The Homelessness Reduction Bill receives Royal Assent, with the aim of turning the tide of homelessness, and we hope to see a change. Senior support worker Bryony appears on Channel 4 News as part of the channel’s week-long focus on homelessness – contributing the view from the front line.
2018 Beyond Wycombe and a focus on health and homelessness prevention
Rough sleeping locally reaches a record high and we work with the council to help them provide double the normal amount of winter accommodation.
Our homelessness prevention team prevent 41 evictions and run training on the impact of the Homelessness Reduction Act with Support Centre volunteers. We launch homelessness prevention drop-in sessions for people who need advice and support to avoid losing their homes.
The local NHS Clinical Commissioning Group approves one of our staff members to be an NHS Care Navigator and our health project becomes a core part of our services. She helps people who are homeless to navigate the health system to make sure they get the care they need.
Over 200 people take part in our latest Big Sleepout, which takes place at Adams Park, home of Wycombe Wanderers Football Club for the first time.
2019 Strengthening the team and more help for south Bucks
We take our housing legal advice drop-in sessions to Chesham, and soon people are queuing along the street to get help! We team up with the Wycombe Rent Deposit Guarantee Scheme and Hillingdon Law Centre to provide this cutting-edge holistic support to people needing legal advice in Buckinghamshire which is known as a ‘legal aid desert’.
James Boultbee becomes our first CEO and we add fundraising and services managers to our leadership team as we continue to build a professional organisation that will be sustainable and effective.
2020 The COVID-19 pandemic begins
Thanks to a ground-breaking partnership between us, Wycombe District Council, Wycombe Rent Deposit Guarantee Scheme and Connection Support, for the first time every single person sleeping rough in the winter is offered a bed. This achievement is well timed, as within weeks, the COVID-19 pandemic reaches the UK, putting people who are homeless at extreme risk and our work truly becomes a humanitarian response.
Weeks before the first official lockdown, we close our dormitory-style night shelter to protect our guests and move them into hotels and B&BS so they can stay safe and self-isolate if needed. It takes another month for the government to call for ‘Everyone In’ and to start paying for this accommodation.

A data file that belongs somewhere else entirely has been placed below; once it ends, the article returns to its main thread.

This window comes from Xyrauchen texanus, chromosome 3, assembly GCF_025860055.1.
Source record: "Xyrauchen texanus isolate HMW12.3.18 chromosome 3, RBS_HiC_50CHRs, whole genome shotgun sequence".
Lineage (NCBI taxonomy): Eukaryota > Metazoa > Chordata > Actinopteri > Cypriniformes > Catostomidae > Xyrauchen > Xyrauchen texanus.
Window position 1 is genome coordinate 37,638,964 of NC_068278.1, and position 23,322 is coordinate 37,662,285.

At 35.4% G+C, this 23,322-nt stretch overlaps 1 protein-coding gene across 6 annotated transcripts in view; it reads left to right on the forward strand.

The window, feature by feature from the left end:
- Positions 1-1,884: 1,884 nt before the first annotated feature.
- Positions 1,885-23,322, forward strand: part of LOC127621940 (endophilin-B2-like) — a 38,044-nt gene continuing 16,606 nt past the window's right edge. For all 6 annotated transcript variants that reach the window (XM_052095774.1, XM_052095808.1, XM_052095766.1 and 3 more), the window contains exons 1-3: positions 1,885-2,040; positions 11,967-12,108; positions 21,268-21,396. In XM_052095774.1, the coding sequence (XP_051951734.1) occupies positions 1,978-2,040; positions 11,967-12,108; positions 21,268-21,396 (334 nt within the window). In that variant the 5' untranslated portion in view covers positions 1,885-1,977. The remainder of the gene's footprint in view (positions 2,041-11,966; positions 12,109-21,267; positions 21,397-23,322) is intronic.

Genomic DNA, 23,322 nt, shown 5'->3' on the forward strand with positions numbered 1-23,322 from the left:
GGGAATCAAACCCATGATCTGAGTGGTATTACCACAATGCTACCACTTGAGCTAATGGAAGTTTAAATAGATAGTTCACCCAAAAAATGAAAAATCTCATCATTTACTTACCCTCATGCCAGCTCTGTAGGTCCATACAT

We open our homelessness helpline to make sure everyone who needs help can still get it. An eviction ban gives comfort to people who are losing their jobs and/or being put on furlough, but illegal and unfair evictions continue so our homelessness prevention team continue their vital work from home.
We are devastated to ask almost all our volunteers to stay at home, but staff run the Support Centre for people who need face-to-face who are invited in one at a time. A small group of volunteers deliver food and clothing to the people we serve.
Buckinghamshire becomes a single unitary authority which presents us with opportunities to ensure homelessness help is offered consistently across the county while maintaining our independence which is necessary to be able to advocate with and on behalf of our clients.
Our annual service of thanksgiving takes place online and the Big Sleepout takes place at home. Our first online Big Quiz raises over £5000.
2021 Progress in the pandemic
The pandemic continues to devastate lives, but as the vaccination program begins, we partner with the NHS and run clinics to make sure our clients are able to have the vaccine.
In early summer, the COVID-19 related eviction ban ends, and later in the year the ‘Everyone In’ emergency accommodation does as well. While some people move straight into winter accommodation, which we support financially and run in partnership with the council, many return to the street.
We begin to bring volunteers back into a variety of roles and add staff to our homelessness prevention team to tackle the crisis.
We build on our close partnership with homelessness charity Aylesbury Homeless Action Group: our CEO James Boultbee becomes acting CEO for them two days a week. Together we provide collaborative services to anyone who might be homeless anywhere in Buckinghamshire.
2022 Building back
Restrictions continue to ease and we bring back more volunteers to answer our homelessness helpline and rebuild our services. We see great successes from our ‘NRPF’ project, which focuses on helping people whose immigration status denies them any official help and traps them in homelessness. Krzystof, one of our much-loved longer-term clients is granted settled status after a decade of homelessness and can finally find a home for good.
The cost of living crisis causes poverty and distress. We help people apply for a record £60,000 of personal grants helping them pay off rental debt and stay in their homes.
In the hottest summer on record, we lead an effort to make sure no one on the street suffers unnecessarily, helping people into shelter and supplying water.
We and our supporters contribute to Buckinghamshire Council’s Homelessness and Rough Sleeping Strategy.
2023 Reaching further
We open a homelessness advice drop-in at Chesham library, as one in six of our clients already come from the area.
We step out in faith to hire more frontline staff as the cost of living crisis increases homelessness.